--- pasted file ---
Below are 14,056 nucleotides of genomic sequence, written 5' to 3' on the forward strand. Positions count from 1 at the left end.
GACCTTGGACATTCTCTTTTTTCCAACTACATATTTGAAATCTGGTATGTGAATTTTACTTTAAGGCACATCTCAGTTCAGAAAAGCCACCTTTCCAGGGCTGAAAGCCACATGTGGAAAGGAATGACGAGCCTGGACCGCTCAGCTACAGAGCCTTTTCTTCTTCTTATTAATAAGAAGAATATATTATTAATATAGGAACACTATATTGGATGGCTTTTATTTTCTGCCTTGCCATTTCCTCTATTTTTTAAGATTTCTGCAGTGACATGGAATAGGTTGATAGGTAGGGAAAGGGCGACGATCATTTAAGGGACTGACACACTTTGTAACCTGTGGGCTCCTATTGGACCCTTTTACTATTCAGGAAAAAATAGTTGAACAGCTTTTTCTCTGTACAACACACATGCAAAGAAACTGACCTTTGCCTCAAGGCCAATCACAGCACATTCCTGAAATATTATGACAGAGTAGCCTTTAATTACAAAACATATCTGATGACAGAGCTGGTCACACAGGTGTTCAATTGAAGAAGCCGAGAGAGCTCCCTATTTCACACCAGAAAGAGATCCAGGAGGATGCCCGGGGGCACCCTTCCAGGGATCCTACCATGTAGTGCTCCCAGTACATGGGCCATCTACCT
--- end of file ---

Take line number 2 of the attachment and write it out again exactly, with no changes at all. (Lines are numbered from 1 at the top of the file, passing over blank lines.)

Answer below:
GACCTTGGACATTCTCTTTTTTCCAACTACATATTTGAAATCTGGTATGTGAATTTTACTTTAAGGCACATCTCAGTTCAGAAAAGCCACCTTTCCAGGGCTGAAAGCCACATGTGGAAAGGAATGACGAGCCTGGACCGCTCAGCTACAGAGCCTTTTCTTCTTCTTATTAATAAGAAGAATATATTATTAATATAGGAACACTATATTGGATGGCTTTTATTTTCTGCCTTGCCATTTCCTCTATTTTTTAAGATTTCTGCAGTGACATGGAATAGGTTGATAGGTAGGGAAAGGGCGACGATCATTTAAGGGACTGACACACTTTGTAACCTGTGGGCTCCTATTGGACCCTTTTACTATTCAGGAAAAAATAGTTGAACAGCTTTTTCTCTGTACAACACACATGCAAAGAAACTGACCTTTGCCTCAAGGCCAATCACAGCACATTCCTGAAATATTATGACAGAGTAGCCTTTAATTACAAAACATATCTGATGACAGAGCTGGTCACACAGGTGTTCAATTGAAGAAGCCGAGAGAGCTCCCTATTTCACACCAGAAAGAGATCCAGGAGGATGCCCGGGGGCACCCTTCCAGGGATCCTACCATGTAGTGCTCCCAGTACATGGGCCATCTACCT